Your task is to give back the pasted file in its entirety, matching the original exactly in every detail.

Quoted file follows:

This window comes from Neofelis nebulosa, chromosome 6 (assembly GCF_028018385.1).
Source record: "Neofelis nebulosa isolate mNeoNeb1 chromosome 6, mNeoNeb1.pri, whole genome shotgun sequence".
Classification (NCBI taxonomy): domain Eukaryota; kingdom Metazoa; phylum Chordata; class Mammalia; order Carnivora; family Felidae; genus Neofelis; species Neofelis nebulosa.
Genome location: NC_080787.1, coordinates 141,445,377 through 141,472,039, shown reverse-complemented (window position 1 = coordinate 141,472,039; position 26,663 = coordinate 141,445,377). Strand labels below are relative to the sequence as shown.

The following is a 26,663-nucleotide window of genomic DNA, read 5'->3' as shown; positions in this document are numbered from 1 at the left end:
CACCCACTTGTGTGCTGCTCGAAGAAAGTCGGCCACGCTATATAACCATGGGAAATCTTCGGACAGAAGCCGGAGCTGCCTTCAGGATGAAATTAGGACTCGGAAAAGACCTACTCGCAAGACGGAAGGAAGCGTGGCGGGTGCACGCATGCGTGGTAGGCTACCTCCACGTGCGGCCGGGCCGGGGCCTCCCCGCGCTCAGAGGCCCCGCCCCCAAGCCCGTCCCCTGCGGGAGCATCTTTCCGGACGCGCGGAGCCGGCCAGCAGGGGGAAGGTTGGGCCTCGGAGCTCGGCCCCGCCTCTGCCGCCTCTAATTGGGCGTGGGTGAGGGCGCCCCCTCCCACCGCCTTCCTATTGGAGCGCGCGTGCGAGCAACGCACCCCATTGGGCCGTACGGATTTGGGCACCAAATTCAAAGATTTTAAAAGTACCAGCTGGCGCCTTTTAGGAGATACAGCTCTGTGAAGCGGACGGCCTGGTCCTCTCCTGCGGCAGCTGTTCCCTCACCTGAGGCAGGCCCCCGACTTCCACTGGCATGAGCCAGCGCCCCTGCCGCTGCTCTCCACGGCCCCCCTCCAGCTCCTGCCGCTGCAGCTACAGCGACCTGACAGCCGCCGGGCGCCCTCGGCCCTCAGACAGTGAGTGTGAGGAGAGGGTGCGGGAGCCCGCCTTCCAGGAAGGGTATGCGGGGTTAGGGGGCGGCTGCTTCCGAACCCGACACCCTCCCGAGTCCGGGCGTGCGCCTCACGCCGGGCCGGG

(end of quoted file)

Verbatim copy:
This window comes from Neofelis nebulosa, chromosome 6 (assembly GCF_028018385.1).
Source record: "Neofelis nebulosa isolate mNeoNeb1 chromosome 6, mNeoNeb1.pri, whole genome shotgun sequence".
Classification (NCBI taxonomy): domain Eukaryota; kingdom Metazoa; phylum Chordata; class Mammalia; order Carnivora; family Felidae; genus Neofelis; species Neofelis nebulosa.
Genome location: NC_080787.1, coordinates 141,445,377 through 141,472,039, shown reverse-complemented (window position 1 = coordinate 141,472,039; position 26,663 = coordinate 141,445,377). Strand labels below are relative to the sequence as shown.

The following is a 26,663-nucleotide window of genomic DNA, read 5'->3' as shown; positions in this document are numbered from 1 at the left end:
CACCCACTTGTGTGCTGCTCGAAGAAAGTCGGCCACGCTATATAACCATGGGAAATCTTCGGACAGAAGCCGGAGCTGCCTTCAGGATGAAATTAGGACTCGGAAAAGACCTACTCGCAAGACGGAAGGAAGCGTGGCGGGTGCACGCATGCGTGGTAGGCTACCTCCACGTGCGGCCGGGCCGGGGCCTCCCCGCGCTCAGAGGCCCCGCCCCCAAGCCCGTCCCCTGCGGGAGCATCTTTCCGGACGCGCGGAGCCGGCCAGCAGGGGGAAGGTTGGGCCTCGGAGCTCGGCCCCGCCTCTGCCGCCTCTAATTGGGCGTGGGTGAGGGCGCCCCCTCCCACCGCCTTCCTATTGGAGCGCGCGTGCGAGCAACGCACCCCATTGGGCCGTACGGATTTGGGCACCAAATTCAAAGATTTTAAAAGTACCAGCTGGCGCCTTTTAGGAGATACAGCTCTGTGAAGCGGACGGCCTGGTCCTCTCCTGCGGCAGCTGTTCCCTCACCTGAGGCAGGCCCCCGACTTCCACTGGCATGAGCCAGCGCCCCTGCCGCTGCTCTCCACGGCCCCCCTCCAGCTCCTGCCGCTGCAGCTACAGCGACCTGACAGCCGCCGGGCGCCCTCGGCCCTCAGACAGTGAGTGTGAGGAGAGGGTGCGGGAGCCCGCCTTCCAGGAAGGGTATGCGGGGTTAGGGGGCGGCTGCTTCCGAACCCGACACCCTCCCGAGTCCGGGCGTGCGCCTCACGCCGGGCCGGG